By Hailey Nuthals, Arts Editor
Of course, every band has a story, but few bands have quite a yarn like that of Scarlet Sails. Based out of New York, the duo is composed of drummer Brian Viglione (formerly of the Dresden Dolls, Nine Inch Nails, and Violent Femmes) and his wife, Olya. Olya came to the United States from her native Russia many years ago, working her way around the city and eventually ending up at Bowery Electric, where she met Brian. The two came together and eventually began Scarlet Sails, named for the novel by Russian author Alexander Grin.
After beginning a tour supporting rock artist Nina Diaz, Scarlet Sails ended up back in the city for the tour’s Brooklyn dates. With Olya on lead vocals and keyboard, Brian on drums, and two friends Joe Noval and Nick Emde on bass and guitar, they took to the stage at the Knitting Factory on Tuesday night. Together, they almost looked straight out of the 1970’s, with Emde sporting a Rolling Stones patch on his jeans of the iconic tongue and lips logo, Olya wearing a bandanna across her forehead, fringed boots, and a billowing, lacey top. The overall theme, though, was definitely scarlet. Emde’s guitar was shockingly red, Olya’s keyboard and lips matched the shade, and even Noval’s bass was a sunburst of orange and red. (Brian, for his part, had the band name emblazoned in scarlet across the face of his bass drum.)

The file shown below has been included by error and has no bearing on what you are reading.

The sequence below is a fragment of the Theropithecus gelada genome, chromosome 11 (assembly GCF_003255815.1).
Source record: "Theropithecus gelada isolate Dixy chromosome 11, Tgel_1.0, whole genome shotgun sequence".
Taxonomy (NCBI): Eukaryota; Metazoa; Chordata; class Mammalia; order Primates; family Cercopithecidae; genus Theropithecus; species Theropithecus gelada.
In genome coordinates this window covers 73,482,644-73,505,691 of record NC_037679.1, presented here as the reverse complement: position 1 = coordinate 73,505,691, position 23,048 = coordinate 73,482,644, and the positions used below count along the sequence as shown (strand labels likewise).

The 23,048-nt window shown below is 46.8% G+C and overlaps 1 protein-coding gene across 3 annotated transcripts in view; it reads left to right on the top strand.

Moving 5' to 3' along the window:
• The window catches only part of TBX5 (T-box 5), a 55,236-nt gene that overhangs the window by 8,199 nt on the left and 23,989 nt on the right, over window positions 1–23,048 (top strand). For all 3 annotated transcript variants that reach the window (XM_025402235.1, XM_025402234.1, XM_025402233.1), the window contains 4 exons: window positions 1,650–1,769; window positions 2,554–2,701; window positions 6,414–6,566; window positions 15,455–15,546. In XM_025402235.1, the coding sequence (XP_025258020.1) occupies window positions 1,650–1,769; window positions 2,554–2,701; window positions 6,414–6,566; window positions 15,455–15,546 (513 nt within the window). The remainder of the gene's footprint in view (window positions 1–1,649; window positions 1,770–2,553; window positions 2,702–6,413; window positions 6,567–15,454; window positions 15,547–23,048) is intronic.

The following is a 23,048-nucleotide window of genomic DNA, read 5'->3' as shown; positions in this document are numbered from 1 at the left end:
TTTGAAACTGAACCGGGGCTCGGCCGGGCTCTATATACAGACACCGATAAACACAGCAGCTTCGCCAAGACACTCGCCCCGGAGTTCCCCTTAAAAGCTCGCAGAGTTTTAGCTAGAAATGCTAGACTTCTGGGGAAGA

At once, the band’s energy was palpable. Olya’s vocals seemed to come from a store of sound that drew on a mountain’s worth of power, and Brian’s drumming was unavoidable with its forcefulness. The guitar and bass were also carefully balanced, so that the quartet’s sound was balanced instead of overwhelming. Their songs held an anthemic quality, and it was hard not to draw a comparison to the iconic Queen. Certainly, Olya was no Freddie Mercury, but she held the potential to reach his prowess. Her range went from smooth soprano to aggressive shouts seamlessly, and each song was so defiant that one almost wanted to put their hands in the air without knowing what they were there for.
Not for a moment did the band’s energy falter, and the fact that they were having so much fun was contagious. (Especially for the band’s cover of “Girls Just Wanna Have Fun.”) It carried through to Nina Diaz’s set of boisterous, hard-rocking blues, and those who had waited for Diaz’s encore were rewarded with a final bit of fun for the night. Olya came back out and in a duet with Diaz, performed the classic hit “Under Pressure.” The evening as a whole was so much fun that one might almost be tempted to follow all three of the acts (including opener Sophie Auster, whose own talent was like a bolt of lightning in a white suit) around for the rest of the tour.